AskDefine | Define solicit

Dictionary Definition

solicit

Verb

1 make a solicitation or entreaty for something; request urgently or persistently; "Henry IV solicited the Pope for a divorce"; "My neighbor keeps soliciting money for different charities" [syn: beg, tap]
2 make amorous advances towards; "John is courting Mary" [syn: woo, court, romance]
3 approach with an offer of sexual favors; "he was solicited by a prostitute"; "The young man was caught soliciting in the park" [syn: hook, accost]
4 incite, move, or persuade to some act of lawlessness or insubordination; "He was accused of soliciting his colleagues to destroy the documents"
5 make a solicitation or petition for something desired; "She is too shy to solicit"

User Contributed Dictionary

English

Etymology

From Old (and modern) French solliciter, from Latin sollicitare ‘stir, disturb’, later ‘look after’, from sollicitusagitated’, from sollus ‘whole’ + past participle of ciere ‘put in motion’.

Pronunciation

Verb

  1. To persistently endeavor to obtain an object, or bring about an event.
  2. To woo; to court.
  3. To persuade or incite one to commit some act, especially illegal or sexual behavior.
  4. To offer to perform sexual activity, especially when for a payment.
  5. To make a petition.
  6. To disturb or trouble; to harass.

Extensive Definition

In the United States, solicitation is a crime; it is an inchoate offense that consists of a person offering money or something else of value in order to incite or induce another to commit a crime with the specific intent that the person solicited commit the crime. The term 'solicitation' always implies some sort of commercial element (payment). Local ordinances that forbid solicitation may prevent door-to-door sales, but they cannot exclude Jehovah's Witnesses, political candidates or others who advocate a position, but do not offer or request money. In the other common law countries, the situation is different:
  • where the substantive offense is not committed, the charges are drawn from incitement, conspiracy, and attempt;
  • where the substantive offense is committed, the charges are drawn from conspiracy, counseling and procuring (see accessories), and the substantive offenses as joint principals (see common purpose).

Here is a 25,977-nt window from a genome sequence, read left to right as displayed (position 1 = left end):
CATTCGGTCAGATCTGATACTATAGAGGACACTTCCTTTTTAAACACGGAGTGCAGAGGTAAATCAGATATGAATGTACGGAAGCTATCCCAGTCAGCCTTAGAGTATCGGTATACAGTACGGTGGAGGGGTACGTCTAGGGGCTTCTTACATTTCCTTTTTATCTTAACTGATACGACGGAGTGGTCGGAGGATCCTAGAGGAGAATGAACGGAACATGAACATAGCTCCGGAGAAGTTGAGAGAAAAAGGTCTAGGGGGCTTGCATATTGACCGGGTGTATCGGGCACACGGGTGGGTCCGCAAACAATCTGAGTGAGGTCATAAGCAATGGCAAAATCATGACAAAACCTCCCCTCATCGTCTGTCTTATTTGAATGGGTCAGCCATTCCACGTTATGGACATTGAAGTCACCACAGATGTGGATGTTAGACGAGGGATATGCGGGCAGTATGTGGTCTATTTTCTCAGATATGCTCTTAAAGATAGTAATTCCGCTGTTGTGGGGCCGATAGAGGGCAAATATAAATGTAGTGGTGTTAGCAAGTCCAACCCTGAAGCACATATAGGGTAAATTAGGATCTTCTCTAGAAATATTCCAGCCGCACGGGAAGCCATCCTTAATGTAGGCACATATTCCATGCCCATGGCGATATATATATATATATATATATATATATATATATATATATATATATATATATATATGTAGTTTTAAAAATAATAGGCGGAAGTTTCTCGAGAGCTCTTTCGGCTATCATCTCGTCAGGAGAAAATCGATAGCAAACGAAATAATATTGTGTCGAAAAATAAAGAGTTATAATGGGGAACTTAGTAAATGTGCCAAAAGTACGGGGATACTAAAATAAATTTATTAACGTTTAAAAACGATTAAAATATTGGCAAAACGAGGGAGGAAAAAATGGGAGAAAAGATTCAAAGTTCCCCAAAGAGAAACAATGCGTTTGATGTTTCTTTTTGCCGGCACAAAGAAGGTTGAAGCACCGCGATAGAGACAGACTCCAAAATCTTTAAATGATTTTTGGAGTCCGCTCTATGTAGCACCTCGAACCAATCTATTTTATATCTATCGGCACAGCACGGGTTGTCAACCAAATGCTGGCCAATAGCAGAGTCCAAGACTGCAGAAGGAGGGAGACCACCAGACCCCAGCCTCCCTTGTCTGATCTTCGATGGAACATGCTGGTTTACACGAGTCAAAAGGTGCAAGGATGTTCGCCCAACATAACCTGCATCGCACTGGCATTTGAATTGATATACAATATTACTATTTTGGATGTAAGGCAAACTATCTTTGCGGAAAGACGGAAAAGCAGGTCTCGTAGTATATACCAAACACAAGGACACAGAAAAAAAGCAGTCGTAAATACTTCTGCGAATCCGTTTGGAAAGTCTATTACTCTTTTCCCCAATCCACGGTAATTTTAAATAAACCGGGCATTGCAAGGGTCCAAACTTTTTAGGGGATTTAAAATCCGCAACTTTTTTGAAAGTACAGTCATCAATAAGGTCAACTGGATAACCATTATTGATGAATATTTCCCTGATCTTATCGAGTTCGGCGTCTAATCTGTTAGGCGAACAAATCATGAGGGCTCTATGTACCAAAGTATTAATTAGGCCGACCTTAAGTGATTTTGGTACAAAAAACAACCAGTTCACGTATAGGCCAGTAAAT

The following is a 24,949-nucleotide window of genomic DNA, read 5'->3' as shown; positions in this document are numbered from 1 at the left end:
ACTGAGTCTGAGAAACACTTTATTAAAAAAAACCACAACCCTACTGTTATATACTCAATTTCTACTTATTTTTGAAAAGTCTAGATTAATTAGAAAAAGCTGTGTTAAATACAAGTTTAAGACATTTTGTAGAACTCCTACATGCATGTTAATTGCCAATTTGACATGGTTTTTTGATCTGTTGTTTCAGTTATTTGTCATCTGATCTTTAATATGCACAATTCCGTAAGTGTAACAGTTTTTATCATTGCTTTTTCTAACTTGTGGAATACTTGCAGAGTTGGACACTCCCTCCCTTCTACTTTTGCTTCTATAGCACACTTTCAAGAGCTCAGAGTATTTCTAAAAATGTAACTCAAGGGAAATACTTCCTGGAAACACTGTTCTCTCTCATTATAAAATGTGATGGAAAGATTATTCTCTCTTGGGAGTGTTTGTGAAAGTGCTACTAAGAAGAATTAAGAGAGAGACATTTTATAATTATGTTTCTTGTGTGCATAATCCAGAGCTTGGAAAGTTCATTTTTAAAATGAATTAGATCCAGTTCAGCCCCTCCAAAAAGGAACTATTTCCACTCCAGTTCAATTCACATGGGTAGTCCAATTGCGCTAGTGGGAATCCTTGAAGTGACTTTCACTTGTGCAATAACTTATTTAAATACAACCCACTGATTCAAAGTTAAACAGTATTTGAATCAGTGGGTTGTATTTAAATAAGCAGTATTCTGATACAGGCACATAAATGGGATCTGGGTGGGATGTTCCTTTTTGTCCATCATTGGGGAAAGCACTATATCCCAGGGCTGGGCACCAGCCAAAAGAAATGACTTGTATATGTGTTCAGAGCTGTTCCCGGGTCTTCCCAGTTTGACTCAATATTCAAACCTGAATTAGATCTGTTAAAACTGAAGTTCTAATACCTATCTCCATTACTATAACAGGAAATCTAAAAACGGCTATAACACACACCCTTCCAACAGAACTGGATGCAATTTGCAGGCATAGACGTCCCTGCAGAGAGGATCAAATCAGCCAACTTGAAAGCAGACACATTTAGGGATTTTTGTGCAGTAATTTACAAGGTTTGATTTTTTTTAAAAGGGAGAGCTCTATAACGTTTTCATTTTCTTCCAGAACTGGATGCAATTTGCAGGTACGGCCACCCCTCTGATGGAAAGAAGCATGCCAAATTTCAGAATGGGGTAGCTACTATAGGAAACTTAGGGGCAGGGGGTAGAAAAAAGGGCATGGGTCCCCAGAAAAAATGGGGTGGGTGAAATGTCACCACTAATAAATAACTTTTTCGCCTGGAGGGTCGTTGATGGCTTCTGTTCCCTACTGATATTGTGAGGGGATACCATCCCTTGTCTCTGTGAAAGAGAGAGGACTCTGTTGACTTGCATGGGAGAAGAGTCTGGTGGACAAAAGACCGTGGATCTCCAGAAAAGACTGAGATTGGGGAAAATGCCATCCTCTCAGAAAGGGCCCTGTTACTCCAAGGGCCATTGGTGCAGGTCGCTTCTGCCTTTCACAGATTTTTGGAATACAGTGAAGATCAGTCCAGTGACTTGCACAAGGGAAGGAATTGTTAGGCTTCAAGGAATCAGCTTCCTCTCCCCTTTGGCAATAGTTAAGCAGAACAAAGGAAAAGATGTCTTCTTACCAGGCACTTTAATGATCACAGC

It is not necessary that the person actually commit the crime, nor is it necessary that the person solicited be willing or able to commit the crime (such as if the "solicitee" were an undercover police officer).
For example, if Alice commands Bob to assault Charlie and Alice intends for Bob to assault Charlie, then Alice is guilty of solicitation. However, if Alice commands Bob to assault Charlie without intending that an actual crime be committed (perhaps believing that Charlie has given consent), then there is no solicitation.
An interesting twist on solicitation occurs when a third party that the solicitor did not intend to receive the incitement overhears the request to the original solicitee and unbeknownst to the solicitor, commits the target offense. In a minority of jurisdictions in the United States, this situation would still be considered solicitation even though the defendant never intended the person that committed the crime to have done so.
Solicitation is also subject to the doctrine of merger, which applies in situations where the person solicited actually commits the crime. In such a situation, both Alice and Bob could be charged with the crime as accomplices, which would preclude conviction under solicitation; a person cannot be punished for both solicitation and the crime solicited.
Note that solicitation can apply to just about any criminal act. There are also many statutes for specific solicitation crimes. For example, solicitation of murder is often considered a capital offense, and has its own statute. Other examples might be solicitation of prostitution, or solicitation of a bribe.

See also

solicit in Czech: Solicitace
solicit in German: Anstiftung
solicit in Hebrew: הסתה

Synonyms, Antonyms and Related Words

accost, address, angle for, appeal to, apply, approach, ask, ask for, beg, beseech, bespeak, bid for, call, call on, call upon, canvass, challenge, claim, court, crave, demand, desire, drum, entice, entreat, exact, fish for, go, hustle, implore, importune, look for, lure, make a pass, make advances, make an overture, overture, pander to, petition, pop the question, postulate, pray, proposition, refer, request, require, requisition, resort, seek, sue, sue for, supplicate, throw a pass, turn, woo
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